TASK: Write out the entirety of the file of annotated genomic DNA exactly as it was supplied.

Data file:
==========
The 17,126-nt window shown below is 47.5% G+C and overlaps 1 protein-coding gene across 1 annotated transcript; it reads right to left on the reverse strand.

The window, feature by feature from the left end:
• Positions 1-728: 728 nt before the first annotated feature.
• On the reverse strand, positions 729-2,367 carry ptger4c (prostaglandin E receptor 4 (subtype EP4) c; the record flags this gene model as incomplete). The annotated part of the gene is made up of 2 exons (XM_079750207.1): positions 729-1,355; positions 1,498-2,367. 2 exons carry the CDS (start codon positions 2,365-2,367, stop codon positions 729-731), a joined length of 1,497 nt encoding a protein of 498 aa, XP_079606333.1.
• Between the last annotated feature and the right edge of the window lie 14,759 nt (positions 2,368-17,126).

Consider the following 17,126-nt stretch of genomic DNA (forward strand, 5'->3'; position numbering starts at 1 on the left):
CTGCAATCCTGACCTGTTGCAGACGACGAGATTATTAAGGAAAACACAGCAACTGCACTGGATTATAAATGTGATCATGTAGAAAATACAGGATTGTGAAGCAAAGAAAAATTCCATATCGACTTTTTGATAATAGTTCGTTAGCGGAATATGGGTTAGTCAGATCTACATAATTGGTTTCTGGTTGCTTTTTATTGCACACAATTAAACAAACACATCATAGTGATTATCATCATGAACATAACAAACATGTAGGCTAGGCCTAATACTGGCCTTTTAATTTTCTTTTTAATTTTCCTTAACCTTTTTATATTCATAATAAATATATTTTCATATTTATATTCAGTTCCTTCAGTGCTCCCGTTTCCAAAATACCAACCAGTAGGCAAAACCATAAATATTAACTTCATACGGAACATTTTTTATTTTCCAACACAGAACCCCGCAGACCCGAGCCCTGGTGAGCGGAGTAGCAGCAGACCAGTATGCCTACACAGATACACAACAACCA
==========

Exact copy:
The 17,126-nt window shown below is 47.5% G+C and overlaps 1 protein-coding gene across 1 annotated transcript; it reads right to left on the reverse strand.

The window, feature by feature from the left end:
• Positions 1-728: 728 nt before the first annotated feature.
• On the reverse strand, positions 729-2,367 carry ptger4c (prostaglandin E receptor 4 (subtype EP4) c; the record flags this gene model as incomplete). The annotated part of the gene is made up of 2 exons (XM_079750207.1): positions 729-1,355; positions 1,498-2,367. 2 exons carry the CDS (start codon positions 2,365-2,367, stop codon positions 729-731), a joined length of 1,497 nt encoding a protein of 498 aa, XP_079606333.1.
• Between the last annotated feature and the right edge of the window lie 14,759 nt (positions 2,368-17,126).

Consider the following 17,126-nt stretch of genomic DNA (forward strand, 5'->3'; position numbering starts at 1 on the left):
CTGCAATCCTGACCTGTTGCAGACGACGAGATTATTAAGGAAAACACAGCAACTGCACTGGATTATAAATGTGATCATGTAGAAAATACAGGATTGTGAAGCAAAGAAAAATTCCATATCGACTTTTTGATAATAGTTCGTTAGCGGAATATGGGTTAGTCAGATCTACATAATTGGTTTCTGGTTGCTTTTTATTGCACACAATTAAACAAACACATCATAGTGATTATCATCATGAACATAACAAACATGTAGGCTAGGCCTAATACTGGCCTTTTAATTTTCTTTTTAATTTTCCTTAACCTTTTTATATTCATAATAAATATATTTTCATATTTATATTCAGTTCCTTCAGTGCTCCCGTTTCCAAAATACCAACCAGTAGGCAAAACCATAAATATTAACTTCATACGGAACATTTTTTATTTTCCAACACAGAACCCCGCAGACCCGAGCCCTGGTGAGCGGAGTAGCAGCAGACCAGTATGCCTACACAGATACACAACAACCA